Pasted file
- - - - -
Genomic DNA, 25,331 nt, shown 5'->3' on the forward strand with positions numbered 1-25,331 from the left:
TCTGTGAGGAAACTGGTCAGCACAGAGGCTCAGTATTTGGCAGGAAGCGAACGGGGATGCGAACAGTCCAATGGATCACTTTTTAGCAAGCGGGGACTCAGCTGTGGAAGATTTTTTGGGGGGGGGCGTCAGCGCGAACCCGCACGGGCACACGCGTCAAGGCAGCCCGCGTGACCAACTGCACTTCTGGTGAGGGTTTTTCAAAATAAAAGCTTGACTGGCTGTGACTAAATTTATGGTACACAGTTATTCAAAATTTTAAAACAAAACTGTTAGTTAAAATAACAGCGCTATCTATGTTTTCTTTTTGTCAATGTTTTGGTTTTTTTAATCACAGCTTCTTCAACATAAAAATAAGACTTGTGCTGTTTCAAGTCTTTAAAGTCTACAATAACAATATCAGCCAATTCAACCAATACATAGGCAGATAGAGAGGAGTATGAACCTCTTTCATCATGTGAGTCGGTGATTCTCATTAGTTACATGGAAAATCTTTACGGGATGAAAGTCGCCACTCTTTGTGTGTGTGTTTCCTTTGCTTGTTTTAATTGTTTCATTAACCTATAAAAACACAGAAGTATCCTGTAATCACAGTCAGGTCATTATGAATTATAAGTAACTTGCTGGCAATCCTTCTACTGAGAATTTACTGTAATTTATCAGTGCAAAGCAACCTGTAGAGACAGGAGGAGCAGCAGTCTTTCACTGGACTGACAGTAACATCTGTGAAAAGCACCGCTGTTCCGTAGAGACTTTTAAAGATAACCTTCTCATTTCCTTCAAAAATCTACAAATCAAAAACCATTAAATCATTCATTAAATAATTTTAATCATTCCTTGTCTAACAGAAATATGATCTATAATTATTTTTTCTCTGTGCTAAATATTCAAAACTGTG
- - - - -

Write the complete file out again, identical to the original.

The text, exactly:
Genomic DNA, 25,331 nt, shown 5'->3' on the forward strand with positions numbered 1-25,331 from the left:
TCTGTGAGGAAACTGGTCAGCACAGAGGCTCAGTATTTGGCAGGAAGCGAACGGGGATGCGAACAGTCCAATGGATCACTTTTTAGCAAGCGGGGACTCAGCTGTGGAAGATTTTTTGGGGGGGGGCGTCAGCGCGAACCCGCACGGGCACACGCGTCAAGGCAGCCCGCGTGACCAACTGCACTTCTGGTGAGGGTTTTTCAAAATAAAAGCTTGACTGGCTGTGACTAAATTTATGGTACACAGTTATTCAAAATTTTAAAACAAAACTGTTAGTTAAAATAACAGCGCTATCTATGTTTTCTTTTTGTCAATGTTTTGGTTTTTTTAATCACAGCTTCTTCAACATAAAAATAAGACTTGTGCTGTTTCAAGTCTTTAAAGTCTACAATAACAATATCAGCCAATTCAACCAATACATAGGCAGATAGAGAGGAGTATGAACCTCTTTCATCATGTGAGTCGGTGATTCTCATTAGTTACATGGAAAATCTTTACGGGATGAAAGTCGCCACTCTTTGTGTGTGTGTTTCCTTTGCTTGTTTTAATTGTTTCATTAACCTATAAAAACACAGAAGTATCCTGTAATCACAGTCAGGTCATTATGAATTATAAGTAACTTGCTGGCAATCCTTCTACTGAGAATTTACTGTAATTTATCAGTGCAAAGCAACCTGTAGAGACAGGAGGAGCAGCAGTCTTTCACTGGACTGACAGTAACATCTGTGAAAAGCACCGCTGTTCCGTAGAGACTTTTAAAGATAACCTTCTCATTTCCTTCAAAAATCTACAAATCAAAAACCATTAAATCATTCATTAAATAATTTTAATCATTCCTTGTCTAACAGAAATATGATCTATAATTATTTTTTCTCTGTGCTAAATATTCAAAACTGTG